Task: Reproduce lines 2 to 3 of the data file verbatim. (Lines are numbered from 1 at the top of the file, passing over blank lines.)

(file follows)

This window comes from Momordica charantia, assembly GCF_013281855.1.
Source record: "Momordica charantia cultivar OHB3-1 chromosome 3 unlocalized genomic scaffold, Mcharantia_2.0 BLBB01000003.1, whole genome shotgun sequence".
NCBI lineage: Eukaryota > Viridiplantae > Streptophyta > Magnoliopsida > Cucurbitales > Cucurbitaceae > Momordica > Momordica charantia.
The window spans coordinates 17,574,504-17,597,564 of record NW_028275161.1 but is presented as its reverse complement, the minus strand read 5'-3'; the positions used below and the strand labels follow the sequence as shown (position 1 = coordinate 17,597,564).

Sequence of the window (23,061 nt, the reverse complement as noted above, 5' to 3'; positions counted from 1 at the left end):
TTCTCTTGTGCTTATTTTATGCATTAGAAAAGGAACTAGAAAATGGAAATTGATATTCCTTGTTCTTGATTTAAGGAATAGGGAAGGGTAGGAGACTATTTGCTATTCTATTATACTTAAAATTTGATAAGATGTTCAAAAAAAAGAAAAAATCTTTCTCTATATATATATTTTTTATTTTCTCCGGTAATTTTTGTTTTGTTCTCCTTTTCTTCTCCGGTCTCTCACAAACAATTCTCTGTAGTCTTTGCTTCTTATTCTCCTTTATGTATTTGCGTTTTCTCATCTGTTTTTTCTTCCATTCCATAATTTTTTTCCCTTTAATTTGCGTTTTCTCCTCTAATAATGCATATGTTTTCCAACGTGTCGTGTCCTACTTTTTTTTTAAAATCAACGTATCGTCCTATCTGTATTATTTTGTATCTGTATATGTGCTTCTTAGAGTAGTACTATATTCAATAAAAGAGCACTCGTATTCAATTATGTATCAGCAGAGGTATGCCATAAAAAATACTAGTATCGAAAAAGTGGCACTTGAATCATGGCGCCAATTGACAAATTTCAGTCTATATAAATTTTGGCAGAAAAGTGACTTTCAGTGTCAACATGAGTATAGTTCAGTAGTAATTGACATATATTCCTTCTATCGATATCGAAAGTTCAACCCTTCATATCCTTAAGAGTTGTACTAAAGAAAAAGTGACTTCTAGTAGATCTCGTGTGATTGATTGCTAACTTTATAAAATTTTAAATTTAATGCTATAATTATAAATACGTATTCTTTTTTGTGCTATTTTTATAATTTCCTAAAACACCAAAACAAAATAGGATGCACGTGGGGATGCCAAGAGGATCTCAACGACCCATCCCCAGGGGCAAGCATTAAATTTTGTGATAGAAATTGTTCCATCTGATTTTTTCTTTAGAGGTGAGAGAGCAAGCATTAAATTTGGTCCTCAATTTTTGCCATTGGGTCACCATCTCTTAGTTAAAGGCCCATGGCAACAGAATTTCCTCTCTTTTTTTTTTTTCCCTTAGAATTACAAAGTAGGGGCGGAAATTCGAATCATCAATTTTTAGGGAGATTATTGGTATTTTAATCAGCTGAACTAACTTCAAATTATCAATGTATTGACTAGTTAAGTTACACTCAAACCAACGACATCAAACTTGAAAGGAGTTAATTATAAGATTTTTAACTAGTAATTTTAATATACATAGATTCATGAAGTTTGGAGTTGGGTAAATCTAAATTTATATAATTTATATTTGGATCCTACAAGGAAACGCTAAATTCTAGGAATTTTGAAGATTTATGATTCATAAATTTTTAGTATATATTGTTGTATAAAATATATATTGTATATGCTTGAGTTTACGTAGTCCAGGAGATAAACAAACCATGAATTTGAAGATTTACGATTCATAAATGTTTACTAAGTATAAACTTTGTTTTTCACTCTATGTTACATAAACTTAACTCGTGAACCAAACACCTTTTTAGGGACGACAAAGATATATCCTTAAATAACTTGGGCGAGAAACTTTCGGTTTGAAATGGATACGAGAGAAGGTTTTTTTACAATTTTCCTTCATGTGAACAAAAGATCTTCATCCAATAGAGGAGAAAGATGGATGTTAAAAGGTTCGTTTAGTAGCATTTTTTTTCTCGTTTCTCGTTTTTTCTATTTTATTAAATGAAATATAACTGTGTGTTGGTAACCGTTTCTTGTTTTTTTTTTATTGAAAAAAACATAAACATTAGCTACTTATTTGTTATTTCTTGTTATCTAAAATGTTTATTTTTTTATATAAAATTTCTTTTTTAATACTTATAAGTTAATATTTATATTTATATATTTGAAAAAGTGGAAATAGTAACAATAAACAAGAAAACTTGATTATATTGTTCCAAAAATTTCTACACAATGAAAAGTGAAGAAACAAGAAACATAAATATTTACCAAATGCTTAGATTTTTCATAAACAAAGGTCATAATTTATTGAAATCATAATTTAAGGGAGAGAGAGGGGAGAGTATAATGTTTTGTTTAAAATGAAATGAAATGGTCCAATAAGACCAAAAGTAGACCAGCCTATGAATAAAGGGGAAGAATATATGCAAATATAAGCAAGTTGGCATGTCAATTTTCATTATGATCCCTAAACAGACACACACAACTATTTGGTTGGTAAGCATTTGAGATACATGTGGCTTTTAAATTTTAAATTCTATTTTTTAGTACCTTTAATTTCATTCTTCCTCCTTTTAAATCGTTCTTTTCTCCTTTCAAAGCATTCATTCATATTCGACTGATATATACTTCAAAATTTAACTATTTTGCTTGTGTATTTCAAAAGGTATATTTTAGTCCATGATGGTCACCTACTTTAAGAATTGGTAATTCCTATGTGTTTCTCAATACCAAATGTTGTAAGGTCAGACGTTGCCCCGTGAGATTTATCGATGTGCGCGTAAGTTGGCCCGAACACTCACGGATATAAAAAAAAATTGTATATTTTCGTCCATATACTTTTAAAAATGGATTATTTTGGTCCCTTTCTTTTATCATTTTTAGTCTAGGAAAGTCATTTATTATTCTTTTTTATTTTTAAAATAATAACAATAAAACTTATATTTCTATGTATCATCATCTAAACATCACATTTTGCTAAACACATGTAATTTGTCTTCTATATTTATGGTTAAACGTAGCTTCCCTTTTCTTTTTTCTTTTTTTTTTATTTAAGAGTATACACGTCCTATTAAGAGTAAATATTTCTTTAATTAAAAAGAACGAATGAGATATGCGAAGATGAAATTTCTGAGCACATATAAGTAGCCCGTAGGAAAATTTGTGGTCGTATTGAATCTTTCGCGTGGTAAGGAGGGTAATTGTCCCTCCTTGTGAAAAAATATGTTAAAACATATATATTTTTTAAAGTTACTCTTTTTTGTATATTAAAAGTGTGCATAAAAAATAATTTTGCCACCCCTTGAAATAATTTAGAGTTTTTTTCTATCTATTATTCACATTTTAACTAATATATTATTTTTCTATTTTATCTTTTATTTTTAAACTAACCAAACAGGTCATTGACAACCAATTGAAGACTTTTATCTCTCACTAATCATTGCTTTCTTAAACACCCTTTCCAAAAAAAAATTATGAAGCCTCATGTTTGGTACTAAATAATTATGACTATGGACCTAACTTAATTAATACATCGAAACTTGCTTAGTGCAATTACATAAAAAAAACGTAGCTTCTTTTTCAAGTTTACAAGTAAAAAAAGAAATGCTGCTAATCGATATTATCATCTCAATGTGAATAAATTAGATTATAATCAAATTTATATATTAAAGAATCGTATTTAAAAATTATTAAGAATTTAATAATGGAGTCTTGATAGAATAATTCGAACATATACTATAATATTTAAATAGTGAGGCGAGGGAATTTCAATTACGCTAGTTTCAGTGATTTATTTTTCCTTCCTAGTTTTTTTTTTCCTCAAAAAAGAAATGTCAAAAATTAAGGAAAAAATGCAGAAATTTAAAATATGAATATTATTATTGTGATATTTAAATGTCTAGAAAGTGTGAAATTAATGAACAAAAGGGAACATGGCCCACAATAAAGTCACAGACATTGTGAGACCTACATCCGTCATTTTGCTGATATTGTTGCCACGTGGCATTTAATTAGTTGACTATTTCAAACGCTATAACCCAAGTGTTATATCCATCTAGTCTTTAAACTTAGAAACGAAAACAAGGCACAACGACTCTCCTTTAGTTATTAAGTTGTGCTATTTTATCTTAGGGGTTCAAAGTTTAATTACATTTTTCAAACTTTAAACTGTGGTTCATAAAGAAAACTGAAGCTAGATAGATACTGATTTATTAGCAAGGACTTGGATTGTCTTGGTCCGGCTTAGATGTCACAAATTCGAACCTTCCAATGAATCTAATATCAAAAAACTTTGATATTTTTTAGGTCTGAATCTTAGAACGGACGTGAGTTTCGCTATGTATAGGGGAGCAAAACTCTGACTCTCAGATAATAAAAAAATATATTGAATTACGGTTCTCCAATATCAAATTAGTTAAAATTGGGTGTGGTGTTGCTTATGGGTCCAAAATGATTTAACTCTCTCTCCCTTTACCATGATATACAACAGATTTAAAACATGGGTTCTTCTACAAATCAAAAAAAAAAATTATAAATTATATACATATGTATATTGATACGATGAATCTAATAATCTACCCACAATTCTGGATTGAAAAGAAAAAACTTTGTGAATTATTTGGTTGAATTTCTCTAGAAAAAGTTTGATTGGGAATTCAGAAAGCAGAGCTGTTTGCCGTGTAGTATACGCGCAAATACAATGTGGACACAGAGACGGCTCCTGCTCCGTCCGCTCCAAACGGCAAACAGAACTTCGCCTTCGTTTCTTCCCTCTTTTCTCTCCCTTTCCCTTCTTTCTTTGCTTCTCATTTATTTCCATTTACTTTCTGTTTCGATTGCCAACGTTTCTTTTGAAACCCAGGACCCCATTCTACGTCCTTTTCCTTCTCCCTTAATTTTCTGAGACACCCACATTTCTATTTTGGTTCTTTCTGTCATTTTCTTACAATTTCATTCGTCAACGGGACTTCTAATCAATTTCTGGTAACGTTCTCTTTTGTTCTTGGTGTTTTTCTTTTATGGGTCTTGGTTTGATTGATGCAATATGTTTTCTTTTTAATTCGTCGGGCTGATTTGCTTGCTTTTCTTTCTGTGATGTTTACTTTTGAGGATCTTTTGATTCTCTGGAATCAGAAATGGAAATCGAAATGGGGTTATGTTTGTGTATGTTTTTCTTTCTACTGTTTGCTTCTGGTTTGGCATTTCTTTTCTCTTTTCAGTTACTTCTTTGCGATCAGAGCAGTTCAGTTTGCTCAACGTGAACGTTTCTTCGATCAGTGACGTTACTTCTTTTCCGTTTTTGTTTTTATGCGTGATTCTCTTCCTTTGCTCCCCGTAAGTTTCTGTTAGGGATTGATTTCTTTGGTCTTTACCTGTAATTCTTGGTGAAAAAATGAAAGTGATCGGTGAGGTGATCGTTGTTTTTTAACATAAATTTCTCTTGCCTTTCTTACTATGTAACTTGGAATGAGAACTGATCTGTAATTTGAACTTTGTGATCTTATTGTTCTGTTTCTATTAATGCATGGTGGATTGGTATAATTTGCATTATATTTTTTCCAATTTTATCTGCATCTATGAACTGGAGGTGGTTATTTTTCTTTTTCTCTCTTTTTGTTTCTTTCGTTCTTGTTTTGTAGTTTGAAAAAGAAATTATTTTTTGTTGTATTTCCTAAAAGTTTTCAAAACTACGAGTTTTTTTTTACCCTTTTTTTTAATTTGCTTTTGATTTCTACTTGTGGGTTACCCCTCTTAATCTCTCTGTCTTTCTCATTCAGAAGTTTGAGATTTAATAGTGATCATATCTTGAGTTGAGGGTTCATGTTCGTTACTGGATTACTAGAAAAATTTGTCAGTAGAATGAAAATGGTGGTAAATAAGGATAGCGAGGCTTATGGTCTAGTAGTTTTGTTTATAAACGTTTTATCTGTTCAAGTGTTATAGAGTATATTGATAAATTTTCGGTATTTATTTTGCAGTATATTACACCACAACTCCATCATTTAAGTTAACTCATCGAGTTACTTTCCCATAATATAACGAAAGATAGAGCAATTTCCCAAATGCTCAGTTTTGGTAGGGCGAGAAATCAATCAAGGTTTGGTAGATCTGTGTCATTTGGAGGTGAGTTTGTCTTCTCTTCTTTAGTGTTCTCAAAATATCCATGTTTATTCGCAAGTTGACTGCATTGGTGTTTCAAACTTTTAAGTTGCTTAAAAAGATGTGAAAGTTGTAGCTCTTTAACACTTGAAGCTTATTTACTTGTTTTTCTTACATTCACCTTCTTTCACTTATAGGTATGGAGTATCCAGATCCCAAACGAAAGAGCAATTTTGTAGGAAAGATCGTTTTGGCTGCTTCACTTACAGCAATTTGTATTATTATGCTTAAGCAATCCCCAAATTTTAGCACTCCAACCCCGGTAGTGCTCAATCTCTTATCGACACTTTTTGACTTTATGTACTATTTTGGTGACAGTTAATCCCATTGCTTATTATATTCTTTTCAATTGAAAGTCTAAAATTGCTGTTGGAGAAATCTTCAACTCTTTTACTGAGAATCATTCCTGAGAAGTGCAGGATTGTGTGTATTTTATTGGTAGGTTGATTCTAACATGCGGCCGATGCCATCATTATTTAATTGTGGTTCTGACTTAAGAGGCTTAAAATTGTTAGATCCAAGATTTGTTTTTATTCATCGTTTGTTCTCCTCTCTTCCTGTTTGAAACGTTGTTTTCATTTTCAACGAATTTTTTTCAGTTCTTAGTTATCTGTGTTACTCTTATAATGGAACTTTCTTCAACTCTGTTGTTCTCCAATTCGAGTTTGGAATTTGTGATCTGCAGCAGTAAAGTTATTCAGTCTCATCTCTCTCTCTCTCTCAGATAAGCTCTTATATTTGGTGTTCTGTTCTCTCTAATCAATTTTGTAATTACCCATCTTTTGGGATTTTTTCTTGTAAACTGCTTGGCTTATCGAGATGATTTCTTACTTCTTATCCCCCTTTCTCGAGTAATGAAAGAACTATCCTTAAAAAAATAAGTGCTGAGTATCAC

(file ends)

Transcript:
Source record: "Momordica charantia cultivar OHB3-1 chromosome 3 unlocalized genomic scaffold, Mcharantia_2.0 BLBB01000003.1, whole genome shotgun sequence".
NCBI lineage: Eukaryota > Viridiplantae > Streptophyta > Magnoliopsida > Cucurbitales > Cucurbitaceae > Momordica > Momordica charantia.